Using Cloud Credentials

Ansible Cloud Credentials can be defined in the Automation -> Ansible -> Credentials section of the WebUI (see screenshot Adding an OpenStack Cloud Credential).

Adding an OpenStack Cloud Credential

These credentials can then be associated with an embedded Ansible playbook service or method in the creation dialog (see screenshot Adding Cloud Type and Cloud Credential to a Method).

Adding Cloud Type and Cloud Credential to a Method

When a cloud credential is associated with a playbook service or method in this way, the cloud credential values are made available to the playbook via environmental variables, although the format of these is different for the various types of cloud credential.

For an OpenStack cloud credential an environment variable called OS_CLIENT_CONFIG_FILE is used. This contains the filename of a temporary YAML file such as /tmp/awx_977_foAfn4/tmpu0gAQG written by the embedded Ansible engine. The contents of the YAML file are similar to the following:

clouds:
devstack:
auth:
auth_url: http://10.6.7.1:5000/v3
username: admin
password: **********
project_name: default

The YAML file can be loaded into the Ansible variable space using the OS_CLIENT_CONFIG_FILE variable, as follows:

- hosts: all
gather_facts: false
vars:
config_file: "{{ lookup('env', 'OS_CLIENT_CONFIG_FILE') }}"
tasks:
- debug: msg="{{ config_file }}"
- stat: path="{{ config_file }}"
register: st
- include_vars: "{{ config_file }}"
when: st.stat.exists and st.stat.isreg
- name: "Print out clouds variable"
debug: msg="{{ clouds|default('No clouds found') }}"

The output from the debug task would be similar to the following:

TASK [Print out clouds variable] ***********************************************
ok: [localhost] => {
"msg": {
"devstack": {
"auth": {
"auth_url": "http://10.6.7.1:5000/v3",
"domain_name": "default",
"password": "**********",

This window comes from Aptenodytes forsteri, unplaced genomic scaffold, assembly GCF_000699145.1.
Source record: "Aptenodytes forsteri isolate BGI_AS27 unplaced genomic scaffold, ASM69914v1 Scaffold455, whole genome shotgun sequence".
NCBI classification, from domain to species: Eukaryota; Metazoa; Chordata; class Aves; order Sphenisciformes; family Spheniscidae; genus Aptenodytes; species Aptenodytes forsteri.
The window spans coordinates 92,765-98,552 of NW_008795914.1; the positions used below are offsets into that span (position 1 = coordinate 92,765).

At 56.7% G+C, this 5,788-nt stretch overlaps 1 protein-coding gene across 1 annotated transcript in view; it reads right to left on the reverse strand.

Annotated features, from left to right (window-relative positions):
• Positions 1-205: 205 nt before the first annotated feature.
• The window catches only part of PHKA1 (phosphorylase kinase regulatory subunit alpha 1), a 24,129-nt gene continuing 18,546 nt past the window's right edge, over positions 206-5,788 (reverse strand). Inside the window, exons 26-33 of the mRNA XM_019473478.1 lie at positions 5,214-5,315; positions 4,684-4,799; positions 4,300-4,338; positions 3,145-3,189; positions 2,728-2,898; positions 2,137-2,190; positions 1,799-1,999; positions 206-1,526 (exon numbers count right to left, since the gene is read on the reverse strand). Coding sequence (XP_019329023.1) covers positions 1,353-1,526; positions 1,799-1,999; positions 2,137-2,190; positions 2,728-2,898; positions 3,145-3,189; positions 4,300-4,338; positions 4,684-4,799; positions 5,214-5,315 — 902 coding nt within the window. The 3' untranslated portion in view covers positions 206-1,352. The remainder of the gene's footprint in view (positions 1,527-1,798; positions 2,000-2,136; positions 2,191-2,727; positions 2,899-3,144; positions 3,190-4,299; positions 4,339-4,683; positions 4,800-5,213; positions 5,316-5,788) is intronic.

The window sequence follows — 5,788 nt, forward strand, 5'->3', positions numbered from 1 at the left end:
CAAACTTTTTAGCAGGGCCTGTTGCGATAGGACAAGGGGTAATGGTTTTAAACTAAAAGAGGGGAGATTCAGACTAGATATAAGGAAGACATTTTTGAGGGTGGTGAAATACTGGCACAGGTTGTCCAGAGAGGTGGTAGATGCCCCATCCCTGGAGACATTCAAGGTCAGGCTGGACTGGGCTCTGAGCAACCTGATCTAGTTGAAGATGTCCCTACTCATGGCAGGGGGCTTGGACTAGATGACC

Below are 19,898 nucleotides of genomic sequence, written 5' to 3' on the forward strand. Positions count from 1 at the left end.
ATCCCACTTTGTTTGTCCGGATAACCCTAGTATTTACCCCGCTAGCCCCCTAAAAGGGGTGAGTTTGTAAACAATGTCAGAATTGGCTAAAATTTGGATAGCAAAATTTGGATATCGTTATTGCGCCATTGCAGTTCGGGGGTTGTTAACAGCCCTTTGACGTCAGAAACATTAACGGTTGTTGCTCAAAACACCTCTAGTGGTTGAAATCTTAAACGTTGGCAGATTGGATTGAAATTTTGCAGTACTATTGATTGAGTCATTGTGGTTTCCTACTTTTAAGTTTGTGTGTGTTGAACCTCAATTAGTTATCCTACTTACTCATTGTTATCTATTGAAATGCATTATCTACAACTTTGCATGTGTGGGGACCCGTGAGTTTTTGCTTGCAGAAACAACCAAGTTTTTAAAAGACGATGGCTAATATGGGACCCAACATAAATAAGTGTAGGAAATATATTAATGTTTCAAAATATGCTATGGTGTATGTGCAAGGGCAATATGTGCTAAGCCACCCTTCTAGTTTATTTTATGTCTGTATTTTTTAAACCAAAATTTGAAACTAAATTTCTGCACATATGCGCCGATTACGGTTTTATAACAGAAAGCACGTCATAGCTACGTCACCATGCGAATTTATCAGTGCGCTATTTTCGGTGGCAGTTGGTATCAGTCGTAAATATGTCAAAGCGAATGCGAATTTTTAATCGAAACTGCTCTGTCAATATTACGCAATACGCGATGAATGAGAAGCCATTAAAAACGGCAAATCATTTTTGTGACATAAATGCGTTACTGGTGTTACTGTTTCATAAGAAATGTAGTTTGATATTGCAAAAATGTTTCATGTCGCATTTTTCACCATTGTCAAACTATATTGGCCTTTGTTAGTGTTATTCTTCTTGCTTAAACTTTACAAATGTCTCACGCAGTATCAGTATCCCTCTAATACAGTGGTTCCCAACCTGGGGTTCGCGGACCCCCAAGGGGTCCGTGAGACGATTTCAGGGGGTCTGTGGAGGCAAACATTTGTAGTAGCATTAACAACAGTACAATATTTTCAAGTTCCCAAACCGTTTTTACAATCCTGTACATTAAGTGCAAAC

"project_name": "admin",
"username": "admin"
}
}
}
}

Note

The cloud is always devstack in the YAML imported via the OS_CLIENT_CONFIG_FILE variable, regardless of the credential name.

These variables can then be used as normal in the Ansible playbook, for example:

local_action:
module: nova_compute
login_username: "{{ clouds.devstack.auth.username }}"
login_password: "{{ clouds.devstack.auth.password }}"

Accessing Other Cloud Credential Types

Not all cloud credentials are passed via the OS_CLIENT_CONFIG_FILE variable. For example the individual VMware cloud credential fields are passed as separate environment variables, for example:

"ansible_env": {
...
"VMWARE_HOST": "vcenter01",
"VMWARE_PASSWORD": "password",
"VMWARE_USER": "admininstrator@vsphere.local",
"VMWARE_VALIDATE_CERTS": "False",

These can be accessed from the ansible_env hash, for example: {{ ansible_env.VMWARE_HOST }}

Tip

The ansible_env hash contains all environment variables accessible to the running playbook.

Summary

This chapter has shown how cloud credentials can be securely stored and retrieved at run-time by an embedded Ansible playbook service or method.

Further Reading

Credentials

Utilizing Cloud Credentials

Why do I Receive Errors "Could not find a suitable endpoint for client version: 3" When Using Keystone v3 and Ansible Openstack Modules?